The Elo Rating System for Chess and Beyond

The Elo Rating system is a method to rate players in chess and other competitive games. A new player starts with a rating of 1000. This rating will go up if they win games, and go down if they lose games. Over time a player’s rating becomes a true reflection of their ability – relative to the population.

My video was mostly based on A Comprehensive Guide to Chess Ratings by Prof Mark E Glickman

Below are some of the things I wanted to talk about, but cut so the video wasn’t too long!

Some explanations of the Elo rating system say it is based on the normal distribution, which is not quite true. Elo’s original idea did model each player’s ability as a normal distribution. The difference between the two players strengths would then also be a normal distribution. However, the formula for a normal distribution is a bit messy so today it is preferred to model each player using an extreme value distribution. The difference between the two players strengths is then a logistic distribution. This has the property that if a player has a rating 400 points more than another player they are 10 times more likely to win, this makes the formula nicer to use. Practically, the difference between a logistic distribution and the normal distribution is small.

Logistic distribution on Wikipedia
We replace e with base 10, s=400, mu=R_A – R_B and x=0 in the cdf.

For the update formula I say that your rating can increase or decrease by a maximum of 32 points, and I said there was no special reason for that. This value is called the K-factor, and the higher the K-factor the more weight you give to the players tournament performance (and so less weight to their pre-tournament performance). For high level chess tournaments they use a K-factor of 16 as it is believed their pre-tournament rating is about right, so their rating will not fluctuate as much. Some tournaments use different K-factors.

In the original Elo system, draws are not included, instead they are considered to be equivalent to half a win and half a loss. The paper by Mark Glickman above contains a formula that includes draws. Similarly the paper contains a formula that includes the advantage to white.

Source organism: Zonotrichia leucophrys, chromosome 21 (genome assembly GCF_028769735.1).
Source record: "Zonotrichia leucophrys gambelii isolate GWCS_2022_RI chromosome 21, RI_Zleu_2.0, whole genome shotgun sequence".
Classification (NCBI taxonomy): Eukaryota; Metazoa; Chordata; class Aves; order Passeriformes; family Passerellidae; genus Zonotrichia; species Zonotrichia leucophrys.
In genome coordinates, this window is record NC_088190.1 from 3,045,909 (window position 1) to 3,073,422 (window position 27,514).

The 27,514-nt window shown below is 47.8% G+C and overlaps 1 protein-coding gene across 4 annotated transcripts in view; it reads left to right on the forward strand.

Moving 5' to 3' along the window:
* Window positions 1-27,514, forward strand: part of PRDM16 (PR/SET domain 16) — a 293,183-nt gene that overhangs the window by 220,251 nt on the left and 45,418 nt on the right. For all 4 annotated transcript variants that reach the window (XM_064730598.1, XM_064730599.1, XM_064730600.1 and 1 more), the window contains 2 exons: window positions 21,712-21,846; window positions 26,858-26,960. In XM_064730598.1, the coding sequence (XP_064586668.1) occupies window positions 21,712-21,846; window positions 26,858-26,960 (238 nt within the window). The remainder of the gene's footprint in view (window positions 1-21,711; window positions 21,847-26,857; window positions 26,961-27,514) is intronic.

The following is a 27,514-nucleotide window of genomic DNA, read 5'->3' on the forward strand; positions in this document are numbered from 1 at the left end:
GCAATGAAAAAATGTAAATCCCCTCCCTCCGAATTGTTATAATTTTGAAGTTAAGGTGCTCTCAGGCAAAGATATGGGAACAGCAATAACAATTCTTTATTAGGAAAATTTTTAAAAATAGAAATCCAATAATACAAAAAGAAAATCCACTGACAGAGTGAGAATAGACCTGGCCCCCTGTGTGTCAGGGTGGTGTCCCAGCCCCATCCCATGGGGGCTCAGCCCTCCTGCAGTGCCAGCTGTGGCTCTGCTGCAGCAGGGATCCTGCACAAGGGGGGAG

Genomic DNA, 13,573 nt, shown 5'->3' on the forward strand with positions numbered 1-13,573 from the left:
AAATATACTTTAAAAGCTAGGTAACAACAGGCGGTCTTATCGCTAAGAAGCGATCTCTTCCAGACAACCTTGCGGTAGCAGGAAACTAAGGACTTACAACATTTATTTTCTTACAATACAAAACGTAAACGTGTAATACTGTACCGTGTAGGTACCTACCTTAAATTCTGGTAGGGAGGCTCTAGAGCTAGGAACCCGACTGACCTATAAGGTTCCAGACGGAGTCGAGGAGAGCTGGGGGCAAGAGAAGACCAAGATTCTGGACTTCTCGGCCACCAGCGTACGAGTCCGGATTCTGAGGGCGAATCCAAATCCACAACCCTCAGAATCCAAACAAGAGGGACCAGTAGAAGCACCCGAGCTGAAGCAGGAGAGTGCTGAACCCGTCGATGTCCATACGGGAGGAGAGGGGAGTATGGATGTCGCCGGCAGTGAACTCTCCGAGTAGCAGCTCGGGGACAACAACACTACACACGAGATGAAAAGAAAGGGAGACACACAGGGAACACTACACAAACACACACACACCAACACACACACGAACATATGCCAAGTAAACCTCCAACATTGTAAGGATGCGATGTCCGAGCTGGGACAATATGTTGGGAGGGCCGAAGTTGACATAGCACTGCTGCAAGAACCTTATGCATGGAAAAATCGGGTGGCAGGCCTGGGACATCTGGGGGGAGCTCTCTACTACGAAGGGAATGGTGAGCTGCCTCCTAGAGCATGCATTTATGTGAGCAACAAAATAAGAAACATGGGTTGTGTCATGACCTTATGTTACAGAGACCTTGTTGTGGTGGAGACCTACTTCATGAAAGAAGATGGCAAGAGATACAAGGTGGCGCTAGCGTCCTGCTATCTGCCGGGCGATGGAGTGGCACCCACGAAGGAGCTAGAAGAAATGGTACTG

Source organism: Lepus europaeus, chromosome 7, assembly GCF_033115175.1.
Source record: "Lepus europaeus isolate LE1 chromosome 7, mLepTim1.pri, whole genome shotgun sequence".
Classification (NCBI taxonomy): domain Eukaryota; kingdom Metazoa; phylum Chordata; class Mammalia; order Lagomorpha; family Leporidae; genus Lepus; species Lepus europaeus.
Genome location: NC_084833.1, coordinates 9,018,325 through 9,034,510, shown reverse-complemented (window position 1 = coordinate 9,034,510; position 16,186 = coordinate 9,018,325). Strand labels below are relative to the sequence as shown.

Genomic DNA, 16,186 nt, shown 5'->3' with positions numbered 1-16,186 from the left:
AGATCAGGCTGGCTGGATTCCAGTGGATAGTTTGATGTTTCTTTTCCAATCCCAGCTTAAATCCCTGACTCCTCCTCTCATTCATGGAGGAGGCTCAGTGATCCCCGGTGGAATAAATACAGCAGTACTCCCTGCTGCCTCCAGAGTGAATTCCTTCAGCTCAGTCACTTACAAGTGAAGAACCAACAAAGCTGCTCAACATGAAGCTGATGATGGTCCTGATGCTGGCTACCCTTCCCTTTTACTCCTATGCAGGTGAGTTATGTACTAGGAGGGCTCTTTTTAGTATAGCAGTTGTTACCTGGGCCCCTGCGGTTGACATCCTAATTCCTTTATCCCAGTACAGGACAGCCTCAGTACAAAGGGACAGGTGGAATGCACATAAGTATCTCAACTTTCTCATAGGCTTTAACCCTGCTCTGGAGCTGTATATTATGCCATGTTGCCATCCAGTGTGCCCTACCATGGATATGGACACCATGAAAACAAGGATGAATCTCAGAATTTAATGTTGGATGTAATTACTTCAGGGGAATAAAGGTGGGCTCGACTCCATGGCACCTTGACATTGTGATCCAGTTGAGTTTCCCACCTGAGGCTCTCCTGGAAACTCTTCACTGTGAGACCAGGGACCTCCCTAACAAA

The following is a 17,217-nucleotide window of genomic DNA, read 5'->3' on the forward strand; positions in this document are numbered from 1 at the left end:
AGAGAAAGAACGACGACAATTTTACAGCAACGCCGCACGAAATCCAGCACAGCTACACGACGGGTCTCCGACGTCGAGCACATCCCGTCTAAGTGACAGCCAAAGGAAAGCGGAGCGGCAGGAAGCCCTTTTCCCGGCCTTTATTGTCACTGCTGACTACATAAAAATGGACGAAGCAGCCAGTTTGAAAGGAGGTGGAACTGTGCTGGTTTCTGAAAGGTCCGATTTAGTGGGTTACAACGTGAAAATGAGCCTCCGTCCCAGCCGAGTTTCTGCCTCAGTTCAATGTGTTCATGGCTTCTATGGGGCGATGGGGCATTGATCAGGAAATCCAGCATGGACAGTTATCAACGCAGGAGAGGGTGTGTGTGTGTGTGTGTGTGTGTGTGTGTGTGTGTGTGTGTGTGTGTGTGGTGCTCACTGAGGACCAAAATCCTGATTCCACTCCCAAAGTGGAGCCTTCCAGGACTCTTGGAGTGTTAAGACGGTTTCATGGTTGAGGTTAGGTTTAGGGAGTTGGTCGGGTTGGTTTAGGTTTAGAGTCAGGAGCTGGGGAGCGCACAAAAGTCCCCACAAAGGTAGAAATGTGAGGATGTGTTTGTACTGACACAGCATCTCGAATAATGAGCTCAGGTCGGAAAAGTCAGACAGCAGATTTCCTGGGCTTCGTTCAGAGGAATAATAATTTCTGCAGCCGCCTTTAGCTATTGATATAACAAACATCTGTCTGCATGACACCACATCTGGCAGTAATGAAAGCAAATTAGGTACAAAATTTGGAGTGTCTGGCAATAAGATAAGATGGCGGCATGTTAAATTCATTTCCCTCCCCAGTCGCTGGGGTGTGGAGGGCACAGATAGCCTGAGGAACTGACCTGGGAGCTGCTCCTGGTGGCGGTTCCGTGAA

Another criticism of Elo is the reliability of the rating. The rating of an infrequent player is a less reliable measure of that player’s strength, so to address this problem Mark Glickman devised Glicko and Glicko2. See descriptions of these methods at

On the plus side, the Elo system was leagues ahead of what it replaced, known as the Harkness system. I originally intended to explain the Harkness system as well, so here are the paragraphs I cut:

“In the Harkness system an average was taken of everyone’s rating, then at the end of the tournament if the percentage of games you won was 50% then your new rating was the average rating.
If you did better or worse than 50% then 10 points was added or subtracted to the average rating for every percentage point above or below 50.
This system was not the best and could produce some strange results. For example, it was possible for a player to lose every game and still gain points.”

This video was suggested by Outray Chess. The maths is a bit harder, but I liked the idea so I made a in-front-of-a-wall video.


  1. Bless you honestly, i had a team of designers who decided it good to copy paste elo from website without understanding which cost alot of problems for us.
    Thanks to that video i can fix this problem and made it better system

  2. so a 2400 difference in elo rating means that the weaker player will only win one game out of 1,000,000?

  3. I'm a data scientist and I've always found the idea of generating labels for subjective qualities by getting people to just "choose the better one" and assigning elo scores a fascinating idea.

  4. I hate math
    It's corse and rough and its Everywhere

  5. I need a separate Elo rating for sober playing vs high af or an equation to factor it all in

  6. I still don't get how you add and subtract scores. I want to do elo ratings with just pen and paper.

  7. Tekken 7 is a fighting game and they just announced a new rating system for Season 4. Some people suspect it would be a ELO rating system. I hope so this sounds like a fantastic idea. Especially matching against opponents in your current level.

  8. That system is basically the same principle that's used for Q-learning (a particular algorithm to train AIs).

    Your get Rewards for certain events (in here win, loss, draw) and update a score based on that reward.

    It's just that in Q-Learning it's not players getting the scores but pairs of a states and possible actions. i.e. a chess board and a particular move.